# Unleash the Power of Data using R with Covid Trial Dataset

Anu Ganesan 31 Mar, 2021 • 3 min read
This article was published as a part of the Data Science Blogathon.

## Introduction

Data is the universal truth guiding today’s world of Data Science. At the same time, it is not as simple as it looks to extract actionable insights. Turning data into meaningful insights require deep insights into the domain and the environment from where the data originates.

The year 2020 turned into a painful year. Covid has changed our lives forever. These difficult times have taught us how to be resilient and empathetic. Hope is setting its foot with the arrival of Covid Vaccines. Let’s learn the power of data using Covid Trial Datasets which has led to the emergence of vaccines in record time.

We will be using R as the programming language to explore and visualize Covid Trial Datasets.

Below is a visualization of Covid Vaccine Trial Datasets in R that we will be analyzing:

#### Step 1: Load the Covid Trial Dataset

`CovidDF = data.frame(read.csv(“CovidTrials.csv”))`

#### Step 2: Analyze Datasets and their variables

```> str(COVID)
‘data.frame’: 5061 obs. of 27 variables:```

There are 5061 observations(rows) with 27 variables(columns)

Analyze Gender Variable:

```> unique(CovidDF\$Gender)
[1] “All” “Female” “Male” “”

> length(which(CovidDF\$Gender == “All”))
[1] 4881

> length(which(CovidDF\$Gender == “Male”))
[1] 40

> length(which(CovidDF\$Gender == “Female”))
[1] 131

> length(which(CovidDF\$Gender == “”))
[1] 9

> nrow(CovidDF);
[1] 5061```

There is a total of 5061 observations (rows) with 40 males, 131females,4881 all, and 9 unspecified genders.

The value “All” for the gender variable indicates that it can be of any gender. It is hard to achieve precise results when modeling data with gender. Here comes the nightmare of every data engineer trying to deal with incomplete data.

Analyze Study Results Variable:

```> unique(CovidDF\$Study.Results)

[1] 5033

> length(which(CovidDF\$Study.Results == “Has Results”))
[1] 28```

The above result indicates that the Covid Trial datasets were captured when the study was still happening with 5033 results under “No Results Available”.

#### Step 3: Analyze Age Variable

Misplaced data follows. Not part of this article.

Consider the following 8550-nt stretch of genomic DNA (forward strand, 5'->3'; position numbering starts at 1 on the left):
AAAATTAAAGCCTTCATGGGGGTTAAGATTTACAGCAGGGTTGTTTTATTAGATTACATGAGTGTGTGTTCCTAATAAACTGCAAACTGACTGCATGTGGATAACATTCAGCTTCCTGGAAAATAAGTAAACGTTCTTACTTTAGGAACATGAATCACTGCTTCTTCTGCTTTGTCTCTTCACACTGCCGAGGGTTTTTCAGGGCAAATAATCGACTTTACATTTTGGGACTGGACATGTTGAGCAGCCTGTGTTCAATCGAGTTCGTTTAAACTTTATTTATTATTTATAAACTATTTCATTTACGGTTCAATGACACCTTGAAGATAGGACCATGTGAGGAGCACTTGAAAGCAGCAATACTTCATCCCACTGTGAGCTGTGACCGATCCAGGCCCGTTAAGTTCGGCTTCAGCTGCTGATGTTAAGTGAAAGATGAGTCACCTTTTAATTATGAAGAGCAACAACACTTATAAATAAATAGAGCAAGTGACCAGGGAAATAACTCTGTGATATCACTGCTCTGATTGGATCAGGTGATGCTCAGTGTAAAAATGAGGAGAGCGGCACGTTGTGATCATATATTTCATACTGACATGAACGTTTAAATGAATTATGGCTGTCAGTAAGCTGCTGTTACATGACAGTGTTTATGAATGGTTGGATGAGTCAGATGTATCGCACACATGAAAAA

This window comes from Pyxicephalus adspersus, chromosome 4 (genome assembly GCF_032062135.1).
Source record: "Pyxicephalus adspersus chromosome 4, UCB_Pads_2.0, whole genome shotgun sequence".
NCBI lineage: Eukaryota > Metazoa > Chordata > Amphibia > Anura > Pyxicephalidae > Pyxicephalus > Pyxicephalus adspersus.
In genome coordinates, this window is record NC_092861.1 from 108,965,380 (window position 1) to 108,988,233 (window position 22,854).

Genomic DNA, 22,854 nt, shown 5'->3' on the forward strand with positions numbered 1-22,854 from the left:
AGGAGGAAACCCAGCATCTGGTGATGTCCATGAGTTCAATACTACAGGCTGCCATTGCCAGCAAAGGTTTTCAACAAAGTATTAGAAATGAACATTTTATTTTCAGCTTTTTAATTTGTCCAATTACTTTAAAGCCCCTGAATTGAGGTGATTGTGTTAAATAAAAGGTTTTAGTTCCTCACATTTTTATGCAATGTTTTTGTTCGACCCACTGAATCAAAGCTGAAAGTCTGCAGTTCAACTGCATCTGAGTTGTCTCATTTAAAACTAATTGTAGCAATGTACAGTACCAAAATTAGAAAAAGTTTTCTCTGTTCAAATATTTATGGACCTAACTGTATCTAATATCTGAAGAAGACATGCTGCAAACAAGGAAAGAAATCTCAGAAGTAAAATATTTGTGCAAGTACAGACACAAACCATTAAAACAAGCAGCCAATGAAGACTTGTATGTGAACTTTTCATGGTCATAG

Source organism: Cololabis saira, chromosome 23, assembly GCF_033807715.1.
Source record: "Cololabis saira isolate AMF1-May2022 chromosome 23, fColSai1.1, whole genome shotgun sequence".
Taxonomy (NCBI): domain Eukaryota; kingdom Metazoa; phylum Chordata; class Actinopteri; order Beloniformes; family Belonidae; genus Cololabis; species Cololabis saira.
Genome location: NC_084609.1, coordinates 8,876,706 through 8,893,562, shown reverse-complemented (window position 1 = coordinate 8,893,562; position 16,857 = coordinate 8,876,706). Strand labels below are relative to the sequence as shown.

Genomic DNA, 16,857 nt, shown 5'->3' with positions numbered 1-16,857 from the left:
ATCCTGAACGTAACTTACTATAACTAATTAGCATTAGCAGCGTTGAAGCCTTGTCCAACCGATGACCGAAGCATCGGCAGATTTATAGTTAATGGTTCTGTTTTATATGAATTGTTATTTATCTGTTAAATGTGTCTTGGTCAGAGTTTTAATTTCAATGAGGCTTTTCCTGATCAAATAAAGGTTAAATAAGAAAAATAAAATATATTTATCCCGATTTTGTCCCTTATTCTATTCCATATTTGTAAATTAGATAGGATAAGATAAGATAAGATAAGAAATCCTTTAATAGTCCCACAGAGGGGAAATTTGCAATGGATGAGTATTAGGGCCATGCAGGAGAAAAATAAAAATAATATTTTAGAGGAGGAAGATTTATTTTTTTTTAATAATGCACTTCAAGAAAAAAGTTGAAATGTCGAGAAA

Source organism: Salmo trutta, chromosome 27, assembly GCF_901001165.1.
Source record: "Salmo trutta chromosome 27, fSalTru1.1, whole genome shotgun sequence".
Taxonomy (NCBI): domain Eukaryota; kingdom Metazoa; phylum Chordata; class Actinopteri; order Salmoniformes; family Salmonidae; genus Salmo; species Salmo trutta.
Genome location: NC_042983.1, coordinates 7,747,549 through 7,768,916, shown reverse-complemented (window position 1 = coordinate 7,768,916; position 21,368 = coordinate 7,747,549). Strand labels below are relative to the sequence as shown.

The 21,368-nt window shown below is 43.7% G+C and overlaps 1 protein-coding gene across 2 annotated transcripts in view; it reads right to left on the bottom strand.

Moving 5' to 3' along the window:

Age variable consists of free-form values with different formats used to capture the age of volunteers in different locations.

Below is sample age values captured in trial datasets

```18 Years and older (Adult, Older Adult)
18 Years to 48 Years (Adult)```

It would have been much better if age was captured as an integer or in a range format. Since it is having different values and formats, we will use convertAge function to approximate age to a certain numeric value.

```convertAge <- function(age) {
newage = str_replace_all(age, “Child”, “”)
newage = str_replace_all(newage, “Older”, “”)
newage = str_replace_all(newage, “older”, “”)
newage = str_replace_all(newage, “and”, “”)
newage = str_replace_all(newage, “Years”, “”)
newage = str_replace_all(newage, “to”, “”)
newage = str_replace_all(newage, “up”, “”)
newage = str_replace_all(newage, “\(“, “”)
newage = str_replace_all(newage, “\)”, “”)
newage = str_replace_all(newage, “,”, “”)
newage = str_trim(newage, side = c(“both”, “left”, “right”))
newage = ifelse(grepl(“Months”, newage, fixed = TRUE) == TRUE,str_replace_all(newage, newage, “2”), ageStrip)
newage = ifelse(grepl(“Month”, newage, fixed = TRUE) == TRUE,str_replace_all(newage, newage, “2”), ageStrip)
newage = ifelse(grepl(“Days”, newage, fixed = TRUE) == TRUE,str_replace_all(newage, newage, “1”), ageStrip)
newage = substr(newage, nchar(newage)-2+1, nchar(newage))
newage = as.numeric(newage)
}
ageVector <- sapply(CovidDF\$Age, convertAge)
CovidDF\$NewAge =ageVector
CovidDF\$NewAge[is.na(CovidDF\$NewAge)] <- 0
CovidDF\$NewAge = as.numeric(CovidDF\$NewAge)```

#### Step 4: Visualize using plots in R

`hist(CovidDF\$NewAge, xlab=”Age group”, main=”Age of Volunteers in Covid Vaccine Trails”)`

The above histogram provides information about the number of volunteers grouped by age.

Box plot of the same information gives the median, 1’st, and 3’rd quartile information

Convert Variable Conditions to a factor, a vector of integer values with a corresponding set of character values. The integer value of the conditions factor can then be used to plot a scatter plot against the new age variable which is also numeric.

```ConditionFactor = as.factor(CovidDF\$Conditions)
CovidDF\$NewConditions = as.numeric(ConditionFactor)
plot(x=CovidDF\$NewAge, y=CovidDF\$NewConditions, xlab = “Age”)```

The above scatter plot shows more conditions to be registered for age groups 18 and 0. The age group 0 indicates that the trial data did not have any age value.

Data is the oil for all new-age technologies but it is also important to understand the need to properly engineer data without which highly accurate machine learning models would be near to impossible.

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Anu Ganesan 31 Mar 2021